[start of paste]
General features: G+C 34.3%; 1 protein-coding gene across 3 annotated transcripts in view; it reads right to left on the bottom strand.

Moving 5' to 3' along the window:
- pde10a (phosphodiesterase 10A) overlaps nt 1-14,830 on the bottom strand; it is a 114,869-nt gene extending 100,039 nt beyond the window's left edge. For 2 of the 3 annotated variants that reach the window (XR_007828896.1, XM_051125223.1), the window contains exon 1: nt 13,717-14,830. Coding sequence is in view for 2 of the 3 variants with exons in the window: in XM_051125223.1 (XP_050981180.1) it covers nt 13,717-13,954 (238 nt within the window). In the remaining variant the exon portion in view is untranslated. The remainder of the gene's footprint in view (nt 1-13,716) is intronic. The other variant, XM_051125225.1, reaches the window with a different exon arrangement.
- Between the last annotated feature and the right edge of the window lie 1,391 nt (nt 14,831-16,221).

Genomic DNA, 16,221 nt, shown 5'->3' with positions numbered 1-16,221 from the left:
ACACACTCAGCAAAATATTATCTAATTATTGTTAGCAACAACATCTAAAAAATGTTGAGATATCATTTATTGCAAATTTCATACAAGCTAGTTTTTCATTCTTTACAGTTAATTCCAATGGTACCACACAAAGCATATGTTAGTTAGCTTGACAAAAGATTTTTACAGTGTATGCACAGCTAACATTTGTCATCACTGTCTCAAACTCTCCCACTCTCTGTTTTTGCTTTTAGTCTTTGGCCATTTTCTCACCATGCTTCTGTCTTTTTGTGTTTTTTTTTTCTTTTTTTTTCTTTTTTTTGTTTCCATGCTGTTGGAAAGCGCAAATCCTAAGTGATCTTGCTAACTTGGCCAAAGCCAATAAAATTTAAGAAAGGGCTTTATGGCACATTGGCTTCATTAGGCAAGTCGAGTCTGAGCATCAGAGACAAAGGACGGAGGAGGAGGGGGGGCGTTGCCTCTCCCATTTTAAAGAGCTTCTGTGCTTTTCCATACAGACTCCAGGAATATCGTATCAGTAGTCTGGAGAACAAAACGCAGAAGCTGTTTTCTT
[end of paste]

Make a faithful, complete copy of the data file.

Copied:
General features: G+C 34.3%; 1 protein-coding gene across 3 annotated transcripts in view; it reads right to left on the bottom strand.

Moving 5' to 3' along the window:
- pde10a (phosphodiesterase 10A) overlaps nt 1-14,830 on the bottom strand; it is a 114,869-nt gene extending 100,039 nt beyond the window's left edge. For 2 of the 3 annotated variants that reach the window (XR_007828896.1, XM_051125223.1), the window contains exon 1: nt 13,717-14,830. Coding sequence is in view for 2 of the 3 variants with exons in the window: in XM_051125223.1 (XP_050981180.1) it covers nt 13,717-13,954 (238 nt within the window). In the remaining variant the exon portion in view is untranslated. The remainder of the gene's footprint in view (nt 1-13,716) is intronic. The other variant, XM_051125225.1, reaches the window with a different exon arrangement.
- Between the last annotated feature and the right edge of the window lie 1,391 nt (nt 14,831-16,221).

Genomic DNA, 16,221 nt, shown 5'->3' with positions numbered 1-16,221 from the left:
ACACACTCAGCAAAATATTATCTAATTATTGTTAGCAACAACATCTAAAAAATGTTGAGATATCATTTATTGCAAATTTCATACAAGCTAGTTTTTCATTCTTTACAGTTAATTCCAATGGTACCACACAAAGCATATGTTAGTTAGCTTGACAAAAGATTTTTACAGTGTATGCACAGCTAACATTTGTCATCACTGTCTCAAACTCTCCCACTCTCTGTTTTTGCTTTTAGTCTTTGGCCATTTTCTCACCATGCTTCTGTCTTTTTGTGTTTTTTTTTTCTTTTTTTTTCTTTTTTTTGTTTCCATGCTGTTGGAAAGCGCAAATCCTAAGTGATCTTGCTAACTTGGCCAAAGCCAATAAAATTTAAGAAAGGGCTTTATGGCACATTGGCTTCATTAGGCAAGTCGAGTCTGAGCATCAGAGACAAAGGACGGAGGAGGAGGGGGGGCGTTGCCTCTCCCATTTTAAAGAGCTTCTGTGCTTTTCCATACAGACTCCAGGAATATCGTATCAGTAGTCTGGAGAACAAAACGCAGAAGCTGTTTTCTT